This in itself is a profound insight. We live in a brutal world filled with people who want to harm and kill Americans. It’s time people got more upset and emotional about the external threats the nation faces. It’s time for Americans to recognize that the threat from Islamic terrorism is no longer some vague, distant thing. The Islamists aren’t at America’s gates; they’re already here on the inside, as recent domestic attacks by Muslim terrorists shows. We need to stop worrying about upsetting the easily offended and instead focus on doing what needs to be done to keep this glorious experiment in self-government around for centuries to come.

These crucial topics will be addressed by the candidates again next month. The next top-tier candidates’ debate is scheduled for Sept. 16. It will take place at the Reagan Library in Simi Valley, Calif., and be moderated by CNN’s Jake Tapper and conservative talk radio host Hugh Hewitt.

“Common Constitutional” at Godfather Politics:

On Thursday rumor had it that instructions had gone out from the RNC or other establishment inner circles to take Trump out during Thursday night’s debate. Those of us who heard the rumor figured one or more of the candidates would be charged with the task.

Who knew it would turn out to be the Fox News team of moderators — or at least two of the three. As it turned out, not one candidate stepped up to take down Trump in any sustained way. It was left up to the two moderators Chris Wallace and Megyn Kelly. Bret Baier appeared to remain above the fray.

Personally, I haven’t liked Wallace for years. He’s been on the establishment team for a while now. But Kelly was a major disappointment. I thought she was better than this. But she too has shown herself to be just another establishment toady.

From the very beginning of the debate, I recall talking out loud to the TV saying that this was going to be a night of “gotcha” questions. And that’s what it turned out to be. Whoever the establishment wanted targeted would be taken out, and tonight it was Trump. Next time it may be someone else.

But the other candidates either didn’t get the memo or simply chose not to play the game. They seemed content to just let it play out. Kelly’s motivation seemed apparent when she asked Trump to explain his one-man war on women. When he tried to make a joke of it, she turned cold as ice. At that point it appeared to be a perfect opportunity for one of the other big tent candidates to join in the fray. But none did.

Kelly, on the other hand, appeared to take the confrontation personally, as if she had something riding on the exchange. Who knew she probably did.

Then Wallace went on the attack over Trump’s illegal alien comments. But again the moderators received no help from Trump’s fellow candidates. Quite the opposite.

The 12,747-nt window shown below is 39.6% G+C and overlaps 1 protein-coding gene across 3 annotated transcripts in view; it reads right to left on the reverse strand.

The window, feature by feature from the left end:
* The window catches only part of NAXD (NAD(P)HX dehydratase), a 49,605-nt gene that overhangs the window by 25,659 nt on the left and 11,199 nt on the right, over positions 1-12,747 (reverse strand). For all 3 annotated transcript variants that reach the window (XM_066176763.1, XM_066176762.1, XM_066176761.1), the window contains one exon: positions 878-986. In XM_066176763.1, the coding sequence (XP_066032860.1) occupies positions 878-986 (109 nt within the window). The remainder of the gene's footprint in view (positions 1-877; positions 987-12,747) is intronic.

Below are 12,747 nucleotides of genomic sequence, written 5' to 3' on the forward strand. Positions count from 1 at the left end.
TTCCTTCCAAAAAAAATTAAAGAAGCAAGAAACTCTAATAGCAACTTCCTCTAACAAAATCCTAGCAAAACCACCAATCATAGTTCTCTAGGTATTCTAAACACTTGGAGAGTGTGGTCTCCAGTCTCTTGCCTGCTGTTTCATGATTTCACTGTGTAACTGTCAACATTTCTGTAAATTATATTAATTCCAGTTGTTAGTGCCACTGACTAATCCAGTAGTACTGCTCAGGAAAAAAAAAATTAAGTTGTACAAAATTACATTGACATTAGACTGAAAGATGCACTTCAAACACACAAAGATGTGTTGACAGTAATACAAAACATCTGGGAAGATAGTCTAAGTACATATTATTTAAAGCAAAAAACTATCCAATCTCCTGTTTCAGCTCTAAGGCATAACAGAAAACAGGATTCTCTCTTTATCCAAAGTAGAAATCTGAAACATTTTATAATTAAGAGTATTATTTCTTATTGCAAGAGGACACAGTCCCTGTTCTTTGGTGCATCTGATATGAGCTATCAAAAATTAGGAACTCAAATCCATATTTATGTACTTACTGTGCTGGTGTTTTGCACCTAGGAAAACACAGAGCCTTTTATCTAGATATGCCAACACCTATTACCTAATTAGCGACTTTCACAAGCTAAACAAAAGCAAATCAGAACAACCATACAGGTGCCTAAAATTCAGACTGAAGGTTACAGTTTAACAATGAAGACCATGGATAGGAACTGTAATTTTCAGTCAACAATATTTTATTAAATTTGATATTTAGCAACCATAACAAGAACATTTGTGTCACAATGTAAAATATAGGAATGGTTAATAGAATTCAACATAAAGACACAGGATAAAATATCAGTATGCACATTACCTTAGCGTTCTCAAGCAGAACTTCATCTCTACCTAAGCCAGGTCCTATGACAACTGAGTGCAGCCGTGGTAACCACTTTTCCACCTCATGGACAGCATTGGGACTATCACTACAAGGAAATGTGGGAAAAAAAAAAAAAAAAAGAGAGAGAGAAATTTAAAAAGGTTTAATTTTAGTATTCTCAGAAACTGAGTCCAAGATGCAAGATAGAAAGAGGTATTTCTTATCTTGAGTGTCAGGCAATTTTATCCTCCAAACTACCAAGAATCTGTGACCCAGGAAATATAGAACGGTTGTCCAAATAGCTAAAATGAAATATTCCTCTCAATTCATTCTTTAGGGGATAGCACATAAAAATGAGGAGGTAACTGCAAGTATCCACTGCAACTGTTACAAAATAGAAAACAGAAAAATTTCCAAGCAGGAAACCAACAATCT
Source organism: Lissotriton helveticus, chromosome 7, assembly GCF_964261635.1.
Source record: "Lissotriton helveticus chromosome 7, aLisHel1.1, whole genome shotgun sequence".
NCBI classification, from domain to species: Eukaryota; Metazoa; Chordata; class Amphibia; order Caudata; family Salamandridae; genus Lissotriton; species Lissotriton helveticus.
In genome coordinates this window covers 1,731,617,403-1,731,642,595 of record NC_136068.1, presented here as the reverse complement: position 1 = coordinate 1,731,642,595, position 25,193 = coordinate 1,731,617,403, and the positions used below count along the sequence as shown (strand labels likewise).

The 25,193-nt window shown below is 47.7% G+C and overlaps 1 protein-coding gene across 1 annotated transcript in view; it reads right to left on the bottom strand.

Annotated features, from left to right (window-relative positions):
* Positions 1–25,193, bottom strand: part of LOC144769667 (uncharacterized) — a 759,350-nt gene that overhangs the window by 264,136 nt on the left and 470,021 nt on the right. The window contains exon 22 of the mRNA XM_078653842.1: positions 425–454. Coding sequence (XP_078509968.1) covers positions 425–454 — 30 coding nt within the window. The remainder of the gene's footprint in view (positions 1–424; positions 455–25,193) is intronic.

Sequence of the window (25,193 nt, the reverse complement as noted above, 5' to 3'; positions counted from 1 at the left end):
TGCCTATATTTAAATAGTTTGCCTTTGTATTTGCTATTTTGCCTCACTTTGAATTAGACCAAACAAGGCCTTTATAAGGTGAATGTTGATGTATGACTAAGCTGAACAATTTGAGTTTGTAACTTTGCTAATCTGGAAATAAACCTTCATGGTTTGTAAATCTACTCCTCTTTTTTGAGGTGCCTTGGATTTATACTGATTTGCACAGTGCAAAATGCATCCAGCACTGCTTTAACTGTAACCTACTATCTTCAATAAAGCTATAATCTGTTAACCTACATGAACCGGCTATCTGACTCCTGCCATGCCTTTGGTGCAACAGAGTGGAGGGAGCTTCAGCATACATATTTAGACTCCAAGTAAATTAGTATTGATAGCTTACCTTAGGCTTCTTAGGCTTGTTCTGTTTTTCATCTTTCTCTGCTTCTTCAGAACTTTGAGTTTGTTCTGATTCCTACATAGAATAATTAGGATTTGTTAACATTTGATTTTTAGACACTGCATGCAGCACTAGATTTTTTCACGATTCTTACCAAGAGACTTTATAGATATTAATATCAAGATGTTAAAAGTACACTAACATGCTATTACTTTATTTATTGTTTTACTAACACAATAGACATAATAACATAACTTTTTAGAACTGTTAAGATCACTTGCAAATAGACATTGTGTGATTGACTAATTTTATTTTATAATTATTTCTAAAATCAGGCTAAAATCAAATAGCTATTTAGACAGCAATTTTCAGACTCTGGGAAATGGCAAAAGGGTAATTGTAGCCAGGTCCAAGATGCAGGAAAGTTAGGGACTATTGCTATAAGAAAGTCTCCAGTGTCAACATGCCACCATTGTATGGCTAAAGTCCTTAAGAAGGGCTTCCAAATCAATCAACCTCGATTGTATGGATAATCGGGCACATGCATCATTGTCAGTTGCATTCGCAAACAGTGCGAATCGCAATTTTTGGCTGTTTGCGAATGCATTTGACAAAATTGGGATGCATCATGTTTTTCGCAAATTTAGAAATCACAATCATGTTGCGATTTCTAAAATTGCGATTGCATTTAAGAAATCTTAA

Politico, the establishment’s new best friend, reported that when it came time for candidates to jump on Trump, Wallace got a shock. Even establishment guy John Kasich said: “Donald Trump is hitting a nerve in this country. People are frustrated, fed up. People who want to just tune [Trump] out are making a mistake.” I’m quite sure Wallace was taken aback by that out-of-character comment by fellow establishment maven John Kasich.

Now some may say that I’m being a bit unfair regarding Fox, but look at the reaction from the left wing media, that normally believe Fox News was spawned by the devil. When liberals praise Fox, as CNN, MSNBC, The New York Times, and leftist pundits did, you know there’s a problem.

So all that aside, how did the candidates do? Since I did not view the undercard, I will just speak to the main event.

For some on the stage, it doesn’t matter what they do or what they say. They are and appear always to be big government establishment guys. Those are Chris Christie, Jeb Bush, John Kasich, and Mike Huckabee. It’s too bad about Huckabee, for he says a lot of the right things, but deep down we all know he’s a big government progressive, so that automatically discounts him.

Trump came off as cranky and combative, but also had good reason as he was under constant attack from Wallace and Kelly. Scott Walker did a good job, held his own and did no harm, but didn’t really stand out. Rand Paul’s heated exchange with Krispy Kreme did him quite well, and for those who didn’t already know, exposed Christie as just another big government, Obama hugging, NSA-loving guy.

Rubio was quite poised and stood out for his statesmanship. He did quite well. He should be able to build on this performance.

Cruz had very little exposure during the debate, yet still scored a strong second place in the Drudge poll. He was frozen out for a solid 44 minutes, with no chance to speak. So why is he considered to be one of the winners? For the same reason Ben Carson scored so well. It all came down to the closing statements.

Carson’s Washington half-a-brain joke was a huge hit and it came at the very end of the debate, so everyone remembered it and is repeating it still. Same for Cruz. He set forth in no uncertain terms what he would do in the opening days of his administration, and people will remember it. Voters don’t remember how you start, but do remember how you finish. With such a limited amount of time per candidate, that’s the key to success in these debates — leave them with something memorable.

Overall, I thought the debate was pretty good — but after only one, I’m already tired of the left-leaning/establishment control of these debates and I have a sneaking suspicion it will only get worse.

So please Christians, do your research on these Republican candidates and though it shouldn’t have to be said, never vote for the Democrats ever again.